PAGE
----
This semester, staff members received new name badges that said, “Global. Innovative. Excellence.” These three criteria were the main points highlighted in the 2012-2017 strategic plan and have been focused on by campus administration over the course of fall 2012, despite the struggles of the year.
When it comes to the success of a university, Brad Caskey, dean of the College of Arts and Sciences, said, “It’s really simple. We have one job, and that’s to educate students to be successful – that’s it.”
Even though the concept may seem basic, there are many different aspects that tie into a well-rounded education that UW-River Falls promotes. That is where the strategic plan starts to come in.
Global perspective is the first point labeled on the name badges of faculty. Caskey said that the levels of students at UWRF who travel abroad “have just been surprising.”
He said when he talks to his peers at other colleges they are surprised at the numbers of students who travel abroad and also the different options students have to travel abroad.
In fall 2012 alone, 53 students traveled abroad and 87 are getting ready to go abroad during J Term.
Thinking globally is not just limited to students studying abroad. It also includes bring faculty to campus who have international experience. Caskey said that it is a question that is starting to be discussed more in his college when hiring new faculty. Just this last year, the College of Arts and Sciences hired two international professors to educate students and bring different perspectives into the classroom.
Innovative is the point that follows global on the name badge. This means that the University is striving to support student learning and development, and to promote the University to the surrounding community.
One of the issues with the view on higher education is that people believe its sole purpose is to prepare students for jobs, Caskey said.
Caskey said that instead, it is to educate students so they can have a part in innovation in the future by developing products or ideas themselves.
Another aspect of innovation is bringing awareness to the community about the university piece.
When Glenn Potts, the dean of the College of Business and Economics, thinks of how UWRF is perceived, it does not align with his view.
“There is no reason why we shouldn’t be known as a university, and the College of Business and Economics known as a college, as the place to go.”
He said that he wants to see UWRF as a first choice for students, “rather than their second choice, or just a convenient place to go to school.”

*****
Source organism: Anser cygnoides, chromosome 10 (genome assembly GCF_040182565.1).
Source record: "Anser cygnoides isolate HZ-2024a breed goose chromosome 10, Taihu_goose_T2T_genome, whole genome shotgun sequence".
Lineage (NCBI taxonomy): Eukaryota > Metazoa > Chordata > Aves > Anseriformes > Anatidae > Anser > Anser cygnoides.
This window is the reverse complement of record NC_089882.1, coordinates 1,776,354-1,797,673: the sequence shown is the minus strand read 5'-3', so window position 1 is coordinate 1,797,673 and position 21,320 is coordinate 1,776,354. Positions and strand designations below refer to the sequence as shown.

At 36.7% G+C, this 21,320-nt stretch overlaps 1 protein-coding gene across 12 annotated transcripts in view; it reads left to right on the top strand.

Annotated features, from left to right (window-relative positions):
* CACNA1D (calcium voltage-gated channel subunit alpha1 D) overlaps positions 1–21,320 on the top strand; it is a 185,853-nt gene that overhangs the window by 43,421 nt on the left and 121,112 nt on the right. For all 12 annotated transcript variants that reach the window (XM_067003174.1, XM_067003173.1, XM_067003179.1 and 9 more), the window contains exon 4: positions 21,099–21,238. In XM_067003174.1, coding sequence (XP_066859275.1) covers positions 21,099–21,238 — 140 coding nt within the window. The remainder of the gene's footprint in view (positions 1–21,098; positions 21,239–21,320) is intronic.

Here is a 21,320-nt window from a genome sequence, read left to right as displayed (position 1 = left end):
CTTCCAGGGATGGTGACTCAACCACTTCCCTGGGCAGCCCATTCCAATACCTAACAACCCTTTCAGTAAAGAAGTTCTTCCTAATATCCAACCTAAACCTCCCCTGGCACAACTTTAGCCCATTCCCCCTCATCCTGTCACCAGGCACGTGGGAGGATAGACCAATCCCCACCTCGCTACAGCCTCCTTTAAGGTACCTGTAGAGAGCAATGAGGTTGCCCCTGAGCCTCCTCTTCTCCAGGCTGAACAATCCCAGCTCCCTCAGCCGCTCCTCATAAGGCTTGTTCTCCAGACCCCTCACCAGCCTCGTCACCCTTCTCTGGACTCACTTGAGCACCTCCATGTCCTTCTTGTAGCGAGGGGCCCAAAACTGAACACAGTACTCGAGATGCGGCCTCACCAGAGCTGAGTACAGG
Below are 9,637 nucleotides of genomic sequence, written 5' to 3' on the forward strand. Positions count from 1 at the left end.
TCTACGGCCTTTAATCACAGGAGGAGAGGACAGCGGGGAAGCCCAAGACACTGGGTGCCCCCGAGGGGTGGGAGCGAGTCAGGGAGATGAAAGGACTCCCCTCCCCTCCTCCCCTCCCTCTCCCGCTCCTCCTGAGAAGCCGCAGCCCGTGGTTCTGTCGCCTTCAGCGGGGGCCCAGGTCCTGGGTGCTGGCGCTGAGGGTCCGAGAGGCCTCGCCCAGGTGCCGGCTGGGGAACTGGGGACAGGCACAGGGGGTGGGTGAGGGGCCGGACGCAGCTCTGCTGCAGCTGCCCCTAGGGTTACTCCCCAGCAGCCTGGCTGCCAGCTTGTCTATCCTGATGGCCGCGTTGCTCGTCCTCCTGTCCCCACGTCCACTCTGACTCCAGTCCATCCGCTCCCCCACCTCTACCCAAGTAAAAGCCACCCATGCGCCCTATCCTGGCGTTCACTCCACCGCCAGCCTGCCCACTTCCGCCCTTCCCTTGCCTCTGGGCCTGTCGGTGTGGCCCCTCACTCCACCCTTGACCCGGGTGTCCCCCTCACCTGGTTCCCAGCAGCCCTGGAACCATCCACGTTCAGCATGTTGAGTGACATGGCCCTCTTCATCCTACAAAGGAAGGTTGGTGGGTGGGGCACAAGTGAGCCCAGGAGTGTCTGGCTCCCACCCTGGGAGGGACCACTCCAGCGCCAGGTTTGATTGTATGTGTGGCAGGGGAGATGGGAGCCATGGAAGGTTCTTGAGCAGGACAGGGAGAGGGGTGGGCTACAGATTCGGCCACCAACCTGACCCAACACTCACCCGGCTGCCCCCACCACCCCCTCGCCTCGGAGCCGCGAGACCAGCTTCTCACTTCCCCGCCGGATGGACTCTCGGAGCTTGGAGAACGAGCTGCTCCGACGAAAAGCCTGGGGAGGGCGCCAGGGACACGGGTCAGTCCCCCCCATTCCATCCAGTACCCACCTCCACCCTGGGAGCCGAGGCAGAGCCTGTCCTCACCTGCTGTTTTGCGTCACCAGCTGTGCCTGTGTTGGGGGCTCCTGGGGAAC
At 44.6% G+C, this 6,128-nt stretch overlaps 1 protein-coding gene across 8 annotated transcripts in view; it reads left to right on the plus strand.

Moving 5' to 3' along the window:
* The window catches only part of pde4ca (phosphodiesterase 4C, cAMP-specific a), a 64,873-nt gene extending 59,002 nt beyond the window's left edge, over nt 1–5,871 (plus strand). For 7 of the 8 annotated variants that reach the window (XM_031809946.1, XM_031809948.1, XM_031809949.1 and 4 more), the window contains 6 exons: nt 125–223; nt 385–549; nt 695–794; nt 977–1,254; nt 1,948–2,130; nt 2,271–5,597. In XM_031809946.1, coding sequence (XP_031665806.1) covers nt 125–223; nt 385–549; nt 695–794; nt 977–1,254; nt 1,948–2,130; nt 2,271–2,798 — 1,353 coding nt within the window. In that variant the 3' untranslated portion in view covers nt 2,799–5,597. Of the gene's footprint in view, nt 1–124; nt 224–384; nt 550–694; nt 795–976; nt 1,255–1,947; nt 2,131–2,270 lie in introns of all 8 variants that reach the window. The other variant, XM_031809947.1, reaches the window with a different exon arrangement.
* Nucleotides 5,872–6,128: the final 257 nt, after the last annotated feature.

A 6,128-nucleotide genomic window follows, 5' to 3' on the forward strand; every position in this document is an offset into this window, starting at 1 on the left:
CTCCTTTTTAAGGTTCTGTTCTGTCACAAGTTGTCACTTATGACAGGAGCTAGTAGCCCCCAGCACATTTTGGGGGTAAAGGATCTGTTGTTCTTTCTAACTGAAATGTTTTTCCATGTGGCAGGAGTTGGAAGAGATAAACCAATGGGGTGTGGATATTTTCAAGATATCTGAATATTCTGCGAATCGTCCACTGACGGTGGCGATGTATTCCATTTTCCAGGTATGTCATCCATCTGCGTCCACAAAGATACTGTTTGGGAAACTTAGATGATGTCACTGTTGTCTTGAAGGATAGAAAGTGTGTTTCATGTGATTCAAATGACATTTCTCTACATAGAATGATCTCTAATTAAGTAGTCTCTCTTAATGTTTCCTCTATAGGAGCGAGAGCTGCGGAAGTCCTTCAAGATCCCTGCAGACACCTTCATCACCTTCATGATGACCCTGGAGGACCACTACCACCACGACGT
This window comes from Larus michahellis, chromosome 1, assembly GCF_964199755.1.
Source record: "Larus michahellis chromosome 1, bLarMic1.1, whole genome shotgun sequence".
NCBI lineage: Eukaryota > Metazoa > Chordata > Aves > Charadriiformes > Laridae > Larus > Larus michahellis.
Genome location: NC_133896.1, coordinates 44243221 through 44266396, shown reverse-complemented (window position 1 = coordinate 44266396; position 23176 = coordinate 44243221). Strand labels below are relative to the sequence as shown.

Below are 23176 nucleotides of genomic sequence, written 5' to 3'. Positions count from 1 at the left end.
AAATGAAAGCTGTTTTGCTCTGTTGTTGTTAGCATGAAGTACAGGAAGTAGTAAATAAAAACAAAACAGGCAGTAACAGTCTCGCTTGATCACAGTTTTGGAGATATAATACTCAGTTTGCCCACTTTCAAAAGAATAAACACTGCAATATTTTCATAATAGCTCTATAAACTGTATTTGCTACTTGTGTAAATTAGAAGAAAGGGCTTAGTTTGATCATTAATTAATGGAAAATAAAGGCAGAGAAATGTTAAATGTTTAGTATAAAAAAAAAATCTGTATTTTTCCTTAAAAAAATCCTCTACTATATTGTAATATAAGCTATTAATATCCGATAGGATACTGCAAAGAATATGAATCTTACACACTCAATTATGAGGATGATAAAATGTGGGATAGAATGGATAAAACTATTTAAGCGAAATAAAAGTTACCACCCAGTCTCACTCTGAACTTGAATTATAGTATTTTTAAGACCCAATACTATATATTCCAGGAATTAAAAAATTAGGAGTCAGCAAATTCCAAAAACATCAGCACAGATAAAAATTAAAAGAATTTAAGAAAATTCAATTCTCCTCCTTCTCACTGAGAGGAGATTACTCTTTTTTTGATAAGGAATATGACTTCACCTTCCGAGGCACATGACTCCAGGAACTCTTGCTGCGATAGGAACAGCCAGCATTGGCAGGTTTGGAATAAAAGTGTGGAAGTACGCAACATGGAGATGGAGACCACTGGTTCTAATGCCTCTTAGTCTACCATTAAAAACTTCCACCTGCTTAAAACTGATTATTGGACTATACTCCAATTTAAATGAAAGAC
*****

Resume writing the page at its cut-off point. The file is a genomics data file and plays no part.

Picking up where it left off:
The final goal is excellence.
This year there have been various projects around campus, like the interactive learning classroom in Hagestad, lab renovations in the biology department, the Falcon Center project being developed and more majors being developed or strengthened that play a part in excellence. Programs have also been developed that have promoted excellence, like the Falcon Scholars program and the Comprehensive Campaign.
Excellence can be teamed with student success as well. Caskey has seen a variety of ways that students can be successful in his college, like winning competitions and presenting research.
This success is seen by Chancellor Dean Van Galen as well in commencement numbers alone from last year.
“Commencement is an inspiring day and the University awarded over 1,600 degrees, the greatest number in our history,” Van Galen said.
The fact that UWRF has started the initiative to rebrand the campus is something that he likes.
“I think we have undersold ourselves for a long time at River Falls. We are a much better institution than sometimes we are willing to say. And so the idea of us saying you know what, were really good at things,” Caskey said.
He said that while people may know UWRF for their agriculture and professional studies programs, there are also other areas that the University excells in as well.
Potts agreed. “One of the things which I believe is important is that we work hard to make certain that our brand is well-known through out the region.”
Over the same year, there have been financial burdens as a result of the budget cuts to education from the state level.
This made the University and campus deans reevaluate their budgets.
Caskey said they had to “look at the curriculum and really look at, not what we used to do for students in programs, but we’re putting students out for the next 10, 20 years and really look at the curriculum and have a department really going through and saying, what do we need to change, if anything.”
That’s really the big challenge right now, is kind of looking in that crystal ball and trying to guess what are students really going to have to have,” Caskey said.
Van Galen noted also that, “Although this is not primarily in our control, there is a critical need to improve faculty and staff compensation. It is important that we are able to recruit and retain outstanding people.”